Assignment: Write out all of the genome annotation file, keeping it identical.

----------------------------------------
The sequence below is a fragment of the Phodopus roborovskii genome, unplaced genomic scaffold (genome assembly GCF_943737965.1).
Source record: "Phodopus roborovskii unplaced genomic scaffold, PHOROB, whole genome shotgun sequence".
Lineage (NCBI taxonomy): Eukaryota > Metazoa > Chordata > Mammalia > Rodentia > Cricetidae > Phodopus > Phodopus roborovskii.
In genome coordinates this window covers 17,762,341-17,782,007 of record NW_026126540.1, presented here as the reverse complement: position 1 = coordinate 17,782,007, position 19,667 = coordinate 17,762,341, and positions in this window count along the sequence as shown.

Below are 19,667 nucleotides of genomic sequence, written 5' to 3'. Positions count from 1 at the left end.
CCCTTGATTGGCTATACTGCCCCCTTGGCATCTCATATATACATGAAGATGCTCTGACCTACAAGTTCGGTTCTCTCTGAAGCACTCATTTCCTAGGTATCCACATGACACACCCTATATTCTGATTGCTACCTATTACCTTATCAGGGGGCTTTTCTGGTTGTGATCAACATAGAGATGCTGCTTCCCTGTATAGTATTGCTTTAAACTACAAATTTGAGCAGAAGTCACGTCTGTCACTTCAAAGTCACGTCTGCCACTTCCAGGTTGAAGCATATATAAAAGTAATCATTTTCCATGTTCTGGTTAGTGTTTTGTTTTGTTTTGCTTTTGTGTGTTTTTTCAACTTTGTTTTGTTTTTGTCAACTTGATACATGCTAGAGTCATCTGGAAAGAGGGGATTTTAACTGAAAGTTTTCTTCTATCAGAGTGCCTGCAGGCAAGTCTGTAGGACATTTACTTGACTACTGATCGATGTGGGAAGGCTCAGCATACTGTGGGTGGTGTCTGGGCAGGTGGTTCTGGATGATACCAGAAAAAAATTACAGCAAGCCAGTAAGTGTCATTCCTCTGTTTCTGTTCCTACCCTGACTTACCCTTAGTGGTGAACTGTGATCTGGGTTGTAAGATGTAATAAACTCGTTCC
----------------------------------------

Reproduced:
The sequence below is a fragment of the Phodopus roborovskii genome, unplaced genomic scaffold (genome assembly GCF_943737965.1).
Source record: "Phodopus roborovskii unplaced genomic scaffold, PHOROB, whole genome shotgun sequence".
Lineage (NCBI taxonomy): Eukaryota > Metazoa > Chordata > Mammalia > Rodentia > Cricetidae > Phodopus > Phodopus roborovskii.
In genome coordinates this window covers 17,762,341-17,782,007 of record NW_026126540.1, presented here as the reverse complement: position 1 = coordinate 17,782,007, position 19,667 = coordinate 17,762,341, and positions in this window count along the sequence as shown.

Below are 19,667 nucleotides of genomic sequence, written 5' to 3'. Positions count from 1 at the left end.
CCCTTGATTGGCTATACTGCCCCCTTGGCATCTCATATATACATGAAGATGCTCTGACCTACAAGTTCGGTTCTCTCTGAAGCACTCATTTCCTAGGTATCCACATGACACACCCTATATTCTGATTGCTACCTATTACCTTATCAGGGGGCTTTTCTGGTTGTGATCAACATAGAGATGCTGCTTCCCTGTATAGTATTGCTTTAAACTACAAATTTGAGCAGAAGTCACGTCTGTCACTTCAAAGTCACGTCTGCCACTTCCAGGTTGAAGCATATATAAAAGTAATCATTTTCCATGTTCTGGTTAGTGTTTTGTTTTGTTTTGCTTTTGTGTGTTTTTTCAACTTTGTTTTGTTTTTGTCAACTTGATACATGCTAGAGTCATCTGGAAAGAGGGGATTTTAACTGAAAGTTTTCTTCTATCAGAGTGCCTGCAGGCAAGTCTGTAGGACATTTACTTGACTACTGATCGATGTGGGAAGGCTCAGCATACTGTGGGTGGTGTCTGGGCAGGTGGTTCTGGATGATACCAGAAAAAAATTACAGCAAGCCAGTAAGTGTCATTCCTCTGTTTCTGTTCCTACCCTGACTTACCCTTAGTGGTGAACTGTGATCTGGGTTGTAAGATGTAATAAACTCGTTCC